At a personal level I am delighted at the new emphasis on palliative care and end of life care. I have long believed that palliative care and oncology practice were not separate disciplines and that this should be recognised clinically. It is in the strategy. Similarly those of us that work with local support groups will be aware that end of life care is far from integrated. It is usually community based, with lack of clear leadership, multiple provider agencies, leaving patients feeling as though they have been dumped. The message is about getting acts together.

For patients perhaps most striking priority is the call to be heard, to be supported through the NHS jungle, and to be given results as of rightn rather than when it is convenient. There is a strong emphases on research, other patient reported measures, and patient involvement. With CQC getting stronger in the regulatory mix (and a friend of cancer patients influential in this) plus the restoration of Peer Review, albeit with a new name, patients will have watchful allies as well. Stratified medicine is another patient friendly development. The full implications are not yet understood so the need for focus on the opportunity and being flexible to explore it is the message.

Talking of restoration. A National Cancer Team! Cancer Alliances! What a damning statement about the NHS reconstruction started by Andrew Lansley and continued by Jeremy Hunt. The National Cancer Action Team and Cancer Networks were only disbanded in 2013. The fact that they need reinventing barely two years later confirms it as the mistake many said it was at the time.

The Independent Taskforce, chaired by Harpal Kumar CEO of Cancer Research UK, should be congratulated on a remarkable piece of work. It was all done in six months, there was wide consultation,evidence was sought and analysed. The work is detailed and considered. If only every policy had this kind of report behind it.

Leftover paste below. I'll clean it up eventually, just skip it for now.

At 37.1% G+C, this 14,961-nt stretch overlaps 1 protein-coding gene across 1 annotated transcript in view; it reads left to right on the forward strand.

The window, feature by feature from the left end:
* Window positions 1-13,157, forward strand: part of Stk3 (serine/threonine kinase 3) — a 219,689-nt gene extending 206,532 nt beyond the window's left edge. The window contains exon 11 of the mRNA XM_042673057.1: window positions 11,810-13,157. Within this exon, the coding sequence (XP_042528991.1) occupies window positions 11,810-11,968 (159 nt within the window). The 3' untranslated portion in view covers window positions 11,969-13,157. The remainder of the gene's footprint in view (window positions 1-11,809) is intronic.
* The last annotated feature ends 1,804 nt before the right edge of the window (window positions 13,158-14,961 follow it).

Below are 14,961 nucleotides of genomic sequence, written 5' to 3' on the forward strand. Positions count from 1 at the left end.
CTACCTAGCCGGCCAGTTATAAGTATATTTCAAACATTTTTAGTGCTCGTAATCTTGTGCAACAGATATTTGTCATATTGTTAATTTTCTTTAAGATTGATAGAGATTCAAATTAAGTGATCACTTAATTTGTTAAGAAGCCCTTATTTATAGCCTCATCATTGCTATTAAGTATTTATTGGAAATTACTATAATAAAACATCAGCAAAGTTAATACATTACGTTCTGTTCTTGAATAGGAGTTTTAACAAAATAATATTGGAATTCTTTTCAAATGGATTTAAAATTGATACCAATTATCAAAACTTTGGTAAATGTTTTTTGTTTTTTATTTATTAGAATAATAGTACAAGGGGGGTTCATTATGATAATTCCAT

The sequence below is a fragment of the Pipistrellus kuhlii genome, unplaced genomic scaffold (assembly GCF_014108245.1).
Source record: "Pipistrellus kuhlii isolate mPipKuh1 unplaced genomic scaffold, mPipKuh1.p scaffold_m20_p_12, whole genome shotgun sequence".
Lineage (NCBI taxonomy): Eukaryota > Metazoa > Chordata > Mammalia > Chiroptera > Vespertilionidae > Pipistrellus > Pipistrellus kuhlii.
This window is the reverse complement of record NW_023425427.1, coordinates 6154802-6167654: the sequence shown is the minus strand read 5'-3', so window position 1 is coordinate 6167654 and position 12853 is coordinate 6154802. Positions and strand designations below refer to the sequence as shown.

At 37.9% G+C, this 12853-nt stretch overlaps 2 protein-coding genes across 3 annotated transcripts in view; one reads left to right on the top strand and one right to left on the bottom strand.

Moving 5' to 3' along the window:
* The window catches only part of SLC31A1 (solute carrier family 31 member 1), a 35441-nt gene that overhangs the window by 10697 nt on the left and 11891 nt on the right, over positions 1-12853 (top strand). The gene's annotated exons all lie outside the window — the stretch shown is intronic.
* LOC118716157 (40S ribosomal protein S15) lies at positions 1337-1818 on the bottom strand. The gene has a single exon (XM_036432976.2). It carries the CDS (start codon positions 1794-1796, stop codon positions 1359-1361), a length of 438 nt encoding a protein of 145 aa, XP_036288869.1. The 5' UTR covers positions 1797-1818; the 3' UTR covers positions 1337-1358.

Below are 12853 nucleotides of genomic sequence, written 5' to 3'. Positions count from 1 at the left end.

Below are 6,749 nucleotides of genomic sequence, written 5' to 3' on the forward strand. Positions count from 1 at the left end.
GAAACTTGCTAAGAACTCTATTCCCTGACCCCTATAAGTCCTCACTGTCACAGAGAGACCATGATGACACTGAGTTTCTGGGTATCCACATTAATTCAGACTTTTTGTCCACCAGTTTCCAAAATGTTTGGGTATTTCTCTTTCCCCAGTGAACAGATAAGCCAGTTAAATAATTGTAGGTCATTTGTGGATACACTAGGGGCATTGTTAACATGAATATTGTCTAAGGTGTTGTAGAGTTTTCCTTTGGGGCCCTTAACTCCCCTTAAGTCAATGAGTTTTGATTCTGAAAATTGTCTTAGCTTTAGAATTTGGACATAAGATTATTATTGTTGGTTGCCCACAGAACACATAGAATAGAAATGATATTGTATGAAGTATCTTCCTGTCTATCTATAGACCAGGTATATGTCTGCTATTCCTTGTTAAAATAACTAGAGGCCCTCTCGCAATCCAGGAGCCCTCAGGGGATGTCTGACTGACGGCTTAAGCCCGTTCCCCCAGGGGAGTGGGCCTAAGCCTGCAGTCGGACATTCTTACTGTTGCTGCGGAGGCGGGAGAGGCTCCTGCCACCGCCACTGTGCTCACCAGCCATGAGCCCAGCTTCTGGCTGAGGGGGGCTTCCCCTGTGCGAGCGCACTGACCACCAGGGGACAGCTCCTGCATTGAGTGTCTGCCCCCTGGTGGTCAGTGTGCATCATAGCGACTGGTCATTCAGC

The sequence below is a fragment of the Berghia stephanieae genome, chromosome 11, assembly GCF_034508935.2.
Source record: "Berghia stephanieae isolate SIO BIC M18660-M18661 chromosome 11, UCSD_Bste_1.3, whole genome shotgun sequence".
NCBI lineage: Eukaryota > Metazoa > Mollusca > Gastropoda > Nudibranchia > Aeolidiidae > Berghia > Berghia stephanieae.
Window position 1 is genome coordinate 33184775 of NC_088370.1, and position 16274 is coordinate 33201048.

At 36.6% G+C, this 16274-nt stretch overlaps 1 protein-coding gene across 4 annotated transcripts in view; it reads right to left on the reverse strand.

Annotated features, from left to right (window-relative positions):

Quality Standard sets new challenges

The publication of the Quality Standard for Sarcoma by NICE open up a new set of dialogues in how to improve the standards of sarcoma care in England and Wales. The NICE standing committee on quality recruited six members of the sarcoma community to advise it and to be part of the decision structure during the development of the standards so, hopefully, they are rooted in the realities of daily provision of care and treatment. The standards can be found at:

The first standard calls for clear pathways in diagnosis. This is something for the wider NHS to develop, informed and supported by sarcoma MDTs. There was discussion about the value of local diagnostic services and a real example of development work from Yorkshire where DGH ultrasound operators play an important part in the diagnostic pathway. Other areas are also making important steps in improving GP awareness, for example. The hope is that other commissioners and NHS managers will look at how local services can develop, working with their local sarcoma MDT.

The second standard re-affirms the requirement in the NICE IOG that all sarcomas should be treated in consultation with a sarcoma MDT. It does it however in slightly different terms and gives a Sarcoma Advisory Group (the local oversight group in the NHS) the power to determine which treatments for which groups of patients can be managed outside a sarcoma MDT. In the case of children, for example, the decisions will be easy because the current systems work well. In the case of gynaecological sarcomas those in the gynae community who are reluctant to refer their patients (often until it is too late for any benefit to be gained) can be brought into line (we hope).